Pros and Cons Of Investing In Penny Stocks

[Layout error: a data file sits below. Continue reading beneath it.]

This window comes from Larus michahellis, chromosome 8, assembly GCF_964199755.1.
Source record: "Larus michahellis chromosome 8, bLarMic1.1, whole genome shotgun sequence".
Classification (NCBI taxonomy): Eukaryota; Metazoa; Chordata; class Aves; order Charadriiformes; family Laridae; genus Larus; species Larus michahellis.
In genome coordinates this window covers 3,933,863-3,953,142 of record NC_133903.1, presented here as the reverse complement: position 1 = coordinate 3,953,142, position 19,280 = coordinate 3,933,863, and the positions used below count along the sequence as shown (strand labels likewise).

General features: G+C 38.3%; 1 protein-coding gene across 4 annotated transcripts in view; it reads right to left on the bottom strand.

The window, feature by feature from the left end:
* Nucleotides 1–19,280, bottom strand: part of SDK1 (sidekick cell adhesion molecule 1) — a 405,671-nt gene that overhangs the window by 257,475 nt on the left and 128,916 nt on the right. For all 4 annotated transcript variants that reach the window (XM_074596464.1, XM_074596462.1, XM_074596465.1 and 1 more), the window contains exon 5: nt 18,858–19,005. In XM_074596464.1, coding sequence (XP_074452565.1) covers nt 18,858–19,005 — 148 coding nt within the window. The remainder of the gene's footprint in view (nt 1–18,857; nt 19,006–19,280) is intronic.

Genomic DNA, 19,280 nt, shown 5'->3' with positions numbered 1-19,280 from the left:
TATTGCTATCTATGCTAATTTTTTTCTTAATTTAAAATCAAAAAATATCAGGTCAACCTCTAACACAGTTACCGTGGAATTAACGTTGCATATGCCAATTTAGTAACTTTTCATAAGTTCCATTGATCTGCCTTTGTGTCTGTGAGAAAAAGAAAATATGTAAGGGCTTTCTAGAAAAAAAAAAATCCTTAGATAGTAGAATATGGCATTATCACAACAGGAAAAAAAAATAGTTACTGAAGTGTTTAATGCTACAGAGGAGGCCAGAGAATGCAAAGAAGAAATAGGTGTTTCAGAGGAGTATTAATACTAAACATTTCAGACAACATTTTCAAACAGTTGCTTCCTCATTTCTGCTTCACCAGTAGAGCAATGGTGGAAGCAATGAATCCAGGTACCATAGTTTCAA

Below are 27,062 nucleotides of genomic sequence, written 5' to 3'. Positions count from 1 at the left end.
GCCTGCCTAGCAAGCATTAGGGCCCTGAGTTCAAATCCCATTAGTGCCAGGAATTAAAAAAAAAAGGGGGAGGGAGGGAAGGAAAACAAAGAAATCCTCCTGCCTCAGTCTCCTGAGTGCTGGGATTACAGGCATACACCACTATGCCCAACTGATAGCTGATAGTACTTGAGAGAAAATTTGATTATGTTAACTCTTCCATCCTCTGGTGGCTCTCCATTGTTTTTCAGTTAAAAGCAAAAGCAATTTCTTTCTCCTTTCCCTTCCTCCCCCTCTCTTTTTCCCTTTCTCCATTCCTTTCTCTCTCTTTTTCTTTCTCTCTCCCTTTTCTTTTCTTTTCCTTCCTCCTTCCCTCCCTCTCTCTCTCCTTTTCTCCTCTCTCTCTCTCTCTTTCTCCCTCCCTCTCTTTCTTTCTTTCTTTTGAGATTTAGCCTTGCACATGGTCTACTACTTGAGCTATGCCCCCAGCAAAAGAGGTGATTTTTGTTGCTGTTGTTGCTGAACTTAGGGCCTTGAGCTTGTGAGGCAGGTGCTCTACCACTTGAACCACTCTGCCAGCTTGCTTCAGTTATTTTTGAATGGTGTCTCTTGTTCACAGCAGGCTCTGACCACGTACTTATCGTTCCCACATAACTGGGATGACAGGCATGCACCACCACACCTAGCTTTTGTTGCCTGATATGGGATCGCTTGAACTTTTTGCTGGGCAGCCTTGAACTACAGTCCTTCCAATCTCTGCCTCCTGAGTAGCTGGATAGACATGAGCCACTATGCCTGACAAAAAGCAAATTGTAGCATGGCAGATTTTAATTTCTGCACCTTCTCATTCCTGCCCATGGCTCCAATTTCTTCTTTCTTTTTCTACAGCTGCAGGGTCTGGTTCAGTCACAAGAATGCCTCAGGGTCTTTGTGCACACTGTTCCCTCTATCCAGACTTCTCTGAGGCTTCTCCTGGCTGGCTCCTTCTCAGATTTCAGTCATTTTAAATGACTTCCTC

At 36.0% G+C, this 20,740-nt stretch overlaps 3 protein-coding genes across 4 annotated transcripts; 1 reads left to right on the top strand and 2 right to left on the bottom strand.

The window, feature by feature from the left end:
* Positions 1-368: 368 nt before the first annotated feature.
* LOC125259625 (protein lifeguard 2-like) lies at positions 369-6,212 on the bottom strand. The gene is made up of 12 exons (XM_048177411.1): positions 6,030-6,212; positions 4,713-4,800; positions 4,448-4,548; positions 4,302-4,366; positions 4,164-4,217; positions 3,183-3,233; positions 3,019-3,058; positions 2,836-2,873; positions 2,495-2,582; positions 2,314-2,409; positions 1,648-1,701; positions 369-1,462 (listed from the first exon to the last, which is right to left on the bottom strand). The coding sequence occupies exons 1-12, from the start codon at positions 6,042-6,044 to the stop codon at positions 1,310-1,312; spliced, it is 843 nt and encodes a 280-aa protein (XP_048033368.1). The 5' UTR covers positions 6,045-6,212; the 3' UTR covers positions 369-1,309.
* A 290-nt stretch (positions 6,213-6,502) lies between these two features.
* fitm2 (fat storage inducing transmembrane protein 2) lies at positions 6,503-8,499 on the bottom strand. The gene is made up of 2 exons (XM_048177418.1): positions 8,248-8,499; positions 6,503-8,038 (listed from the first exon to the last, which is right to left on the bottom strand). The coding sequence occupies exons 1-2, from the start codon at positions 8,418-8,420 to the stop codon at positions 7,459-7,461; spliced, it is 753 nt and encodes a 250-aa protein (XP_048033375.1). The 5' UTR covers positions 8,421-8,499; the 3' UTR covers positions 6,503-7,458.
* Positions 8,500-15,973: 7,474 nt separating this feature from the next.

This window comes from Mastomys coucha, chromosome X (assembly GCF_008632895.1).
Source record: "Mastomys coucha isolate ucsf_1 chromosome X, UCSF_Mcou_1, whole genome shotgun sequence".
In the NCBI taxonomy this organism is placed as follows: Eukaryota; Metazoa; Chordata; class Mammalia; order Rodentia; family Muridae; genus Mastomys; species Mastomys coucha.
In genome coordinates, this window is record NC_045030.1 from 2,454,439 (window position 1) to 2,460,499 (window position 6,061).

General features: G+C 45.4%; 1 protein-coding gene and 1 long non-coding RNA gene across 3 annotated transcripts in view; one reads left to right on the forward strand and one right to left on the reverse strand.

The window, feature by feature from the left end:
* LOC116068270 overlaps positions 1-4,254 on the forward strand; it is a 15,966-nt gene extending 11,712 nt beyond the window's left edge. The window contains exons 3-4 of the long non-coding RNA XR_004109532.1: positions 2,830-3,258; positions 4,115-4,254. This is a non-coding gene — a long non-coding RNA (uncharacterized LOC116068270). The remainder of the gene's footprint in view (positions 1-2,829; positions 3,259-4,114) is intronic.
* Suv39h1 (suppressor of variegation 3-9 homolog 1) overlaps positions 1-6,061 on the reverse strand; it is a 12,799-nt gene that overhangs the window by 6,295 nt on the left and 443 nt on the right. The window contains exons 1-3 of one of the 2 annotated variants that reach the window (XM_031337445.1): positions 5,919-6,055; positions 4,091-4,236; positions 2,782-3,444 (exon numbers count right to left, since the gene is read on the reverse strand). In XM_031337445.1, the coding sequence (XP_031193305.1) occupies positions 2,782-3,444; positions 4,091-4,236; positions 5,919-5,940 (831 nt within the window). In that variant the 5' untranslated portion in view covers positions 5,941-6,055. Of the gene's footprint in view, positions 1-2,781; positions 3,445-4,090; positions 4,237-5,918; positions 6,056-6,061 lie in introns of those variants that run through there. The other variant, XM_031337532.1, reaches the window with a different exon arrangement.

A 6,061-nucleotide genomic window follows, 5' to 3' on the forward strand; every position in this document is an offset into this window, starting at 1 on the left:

Typically when you think of trading stocks, the major stock exchanges may come to mind like the New York Stock Exchange (NYSE), the National Association of Securities Dealers Automated Quotations (NASDAQ), and the American Stock Exchange (AMEX). A Penny stock is a low priced security for a very small company with a market capitalization of under $500 million and usually trade in very low volumes. Penny stocks also trade on other "other the counter" exchanges like the OTCBB and Pink Sheets. Due to the low trading volumes, penny stocks are an investment option that comes with a sizeable amount of risk. According the Securities and Exchange Commission, potential investors in penny stocks should be aware of the fact that due to the low trading volume of these stocks, it is possible that an investor won't find a buyer for their shares. Finding accurate price quotations are also difficult making it a strong possibility that an investor can lose their entire investment. Penny stocks do carry a certain appeal for many different kinds of investors. Chances are though, a new investor looking for a potentially lucrative investments with a fairly low entry price will run across the penny stock. The allure comes in the fact that at such low prices any changes are often measurable in hundreds of percent in a given day or two. An investor's stock value can literally become worth double or even triple the original investment amount. Conversely, the price of a penny stock can drop in value just as quickly. New and inexperienced investors would do well to avoid making penny stocks a major part of their investment portfolio. Also due to the low listing requirements on exchanges like OCTBB and Pink Sheets, many companies are not to be considered safe investments. Many of the companies listed on alternative exchanges lack enough financial history to be able to accurately determine if they would make a good investment or not. In some cases, companies that are considered to be penny stocks are either new companies or are in some cases dangerously close to bankruptcy. Unfortunately, some traders have even taken to artificially manipulating stock prices by buying up large amounts of a stock and then convincing individual investors of the need to buy. Since most of these stocks aren't in such great demand, an investor will have to lower his asking price in order to entice a bidder, oftentimes at a loss. Not every company that trades for "pennies" should be considered fraudulent. Some are simply small companies trying to grow their business and are working very hard to end up on the larger market exchanges. Wading through the fraudulent companies to find the truly reputable companies capable of helping an investor turn a large profit may not be worth it. Investors with low investment income may be convinced that just one good trade can triple their investment, but in the end an investor is better off choosing an investment from a company that they have researched and are convinced that this company's value will grow in the future.
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